Legendary Architect I. M. Pei Is Dead at 102
The Pritzker Prize–winning architect was behind some of the world’s most iconic structures
Celebrated architect I. M. Pei died on Thursday at the age of 102.
Born in Guangzhou, China, Pei rose to become one of the most highly regarded architects of his generation, conjuring a series of bold, sculptural buildings that in 1983 earned him the industry’s highest accolade, the Pritzker Prize. Among his most famous structures are the Louvre Pyramid, the East Building of the National Gallery of Art, the Museum of Islamic Art in Qatar, and the Rock & Roll Hall of Fame in Cleveland.
Pei arrived in the United States in 1935, first enrolling at the University of Pennsylvania and then at M.I.T., where he studied architecture and developed a fascination with the legendary modernist Le Corbusier. After that, while attending the Harvard Graduate School of Design (GSD), he befriended a pair of influential Bauhaus architects who had a lasting impact on his work: Walter Gropius and Marcel Breuer.
In 1948, Pei had become an associate professor at GSD when he got an offer to move to New York and work for real estate developer William Zeckendorf’s firm, Webb & Knapp. It was through that company that he conceived his first solo project, Atlanta’s Gulf Oil building, a 50,000-square-foot office clad in marble that was razed in 2013.
One of the most pivotal moments of Pei’s career was the founding of his firm, I. M. Pei & Associates, in 1955. (The practice would later become I. M. Pei & Partners and then Pei Cobb Freed & Partners.) His breakthrough building is widely considered to be Colorado’s National Center for Atmospheric Research, which was completed in 1968 and features a group of towers that take design cues from the ancient Native American cliff dwellings.
The following decades saw the architect complete some of his most iconic works, leading to the awarding of the Pritzker. The jury citation reads, “Ieoh Ming Pei has given this century some of its most beautiful interior spaces and exterior forms. Yet the significance of his work goes far beyond that. His concern has always been the surroundings in which his buildings rise. He has refused to limit himself to a narrow range of architectural problems. His work over the past 40 years includes not only palaces of industry, government, and culture, but also moderate and low-income housing. His versatility and skill in the use of materials approach the level of poetry. His tact and patience have enabled him to draw together peoples of disparate interests and disciplines to create a harmonious environment.”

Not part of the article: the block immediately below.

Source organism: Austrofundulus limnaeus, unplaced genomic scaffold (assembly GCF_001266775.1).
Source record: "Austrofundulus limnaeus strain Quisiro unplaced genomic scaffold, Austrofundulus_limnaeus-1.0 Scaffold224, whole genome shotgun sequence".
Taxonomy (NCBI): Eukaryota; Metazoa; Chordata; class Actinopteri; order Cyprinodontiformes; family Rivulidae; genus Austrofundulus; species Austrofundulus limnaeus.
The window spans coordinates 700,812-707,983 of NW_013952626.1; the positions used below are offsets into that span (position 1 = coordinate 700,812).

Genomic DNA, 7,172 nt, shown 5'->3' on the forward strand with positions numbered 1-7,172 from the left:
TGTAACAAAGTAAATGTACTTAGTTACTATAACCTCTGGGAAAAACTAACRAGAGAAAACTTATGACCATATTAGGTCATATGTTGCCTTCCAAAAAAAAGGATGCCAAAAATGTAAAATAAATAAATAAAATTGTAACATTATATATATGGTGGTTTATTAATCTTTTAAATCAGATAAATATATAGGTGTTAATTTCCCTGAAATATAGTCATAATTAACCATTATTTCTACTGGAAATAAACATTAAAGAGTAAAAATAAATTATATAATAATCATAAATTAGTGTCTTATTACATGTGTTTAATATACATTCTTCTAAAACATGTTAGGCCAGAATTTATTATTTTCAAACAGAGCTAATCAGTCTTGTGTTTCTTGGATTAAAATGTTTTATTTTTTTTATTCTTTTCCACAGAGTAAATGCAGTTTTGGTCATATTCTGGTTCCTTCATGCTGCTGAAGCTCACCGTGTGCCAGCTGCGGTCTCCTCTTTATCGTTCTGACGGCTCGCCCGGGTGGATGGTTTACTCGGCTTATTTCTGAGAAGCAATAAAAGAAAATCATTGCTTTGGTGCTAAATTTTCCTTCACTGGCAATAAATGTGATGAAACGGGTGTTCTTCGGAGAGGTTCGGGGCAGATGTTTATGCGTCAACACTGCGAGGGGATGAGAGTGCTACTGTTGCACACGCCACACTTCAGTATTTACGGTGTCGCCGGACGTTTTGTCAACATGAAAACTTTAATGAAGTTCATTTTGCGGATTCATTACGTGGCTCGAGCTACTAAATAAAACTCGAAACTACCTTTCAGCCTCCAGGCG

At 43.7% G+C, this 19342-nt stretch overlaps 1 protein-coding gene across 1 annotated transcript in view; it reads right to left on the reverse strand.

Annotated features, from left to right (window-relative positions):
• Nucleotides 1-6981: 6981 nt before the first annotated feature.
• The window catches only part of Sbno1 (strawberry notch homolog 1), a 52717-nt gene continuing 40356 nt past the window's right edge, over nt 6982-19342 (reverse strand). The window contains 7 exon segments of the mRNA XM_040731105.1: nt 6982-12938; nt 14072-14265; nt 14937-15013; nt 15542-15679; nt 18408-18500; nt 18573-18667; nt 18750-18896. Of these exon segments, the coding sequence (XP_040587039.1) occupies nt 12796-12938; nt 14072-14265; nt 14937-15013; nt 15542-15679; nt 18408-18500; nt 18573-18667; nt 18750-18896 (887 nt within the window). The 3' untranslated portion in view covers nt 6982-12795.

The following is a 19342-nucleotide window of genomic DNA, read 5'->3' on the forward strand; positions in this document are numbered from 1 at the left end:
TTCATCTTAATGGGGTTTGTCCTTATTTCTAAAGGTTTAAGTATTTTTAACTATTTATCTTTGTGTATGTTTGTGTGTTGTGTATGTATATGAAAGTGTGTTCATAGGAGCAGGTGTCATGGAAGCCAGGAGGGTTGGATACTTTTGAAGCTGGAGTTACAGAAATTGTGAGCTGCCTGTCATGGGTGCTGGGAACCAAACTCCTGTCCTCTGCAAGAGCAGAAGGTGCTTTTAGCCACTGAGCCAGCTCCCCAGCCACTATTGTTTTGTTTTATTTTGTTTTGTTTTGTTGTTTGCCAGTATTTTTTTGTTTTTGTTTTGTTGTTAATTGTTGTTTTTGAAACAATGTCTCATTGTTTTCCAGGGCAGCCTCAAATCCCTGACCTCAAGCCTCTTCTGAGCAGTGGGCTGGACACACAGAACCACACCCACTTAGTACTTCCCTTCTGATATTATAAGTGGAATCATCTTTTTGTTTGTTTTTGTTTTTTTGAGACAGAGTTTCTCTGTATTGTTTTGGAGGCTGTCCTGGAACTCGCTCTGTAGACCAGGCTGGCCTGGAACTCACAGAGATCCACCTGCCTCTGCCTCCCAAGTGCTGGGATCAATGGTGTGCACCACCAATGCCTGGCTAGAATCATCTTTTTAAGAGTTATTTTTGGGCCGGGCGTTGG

That versatility and respect for a building’s surroundings no doubt played a part in Pei receiving his most high-profile commission: constructing a new entrance for Paris’s Louvre. Unveiled to controversy, the striking glass pyramid, which was completed in 1989, ultimately won over its critics who claimed it was out of context with the institution’s French Renaissance–style architecture. Today, the addition is lauded for its elegant simplicity and has become one of the city’s most beloved icons.
Pei stepped away from practicing architecture in 1990, but his legacy continues with the firm Pei Cobb Freed & Partners, which is currently working on a host of projects around the world, and Pei Partnership, an architecture firm founded by two of his four children.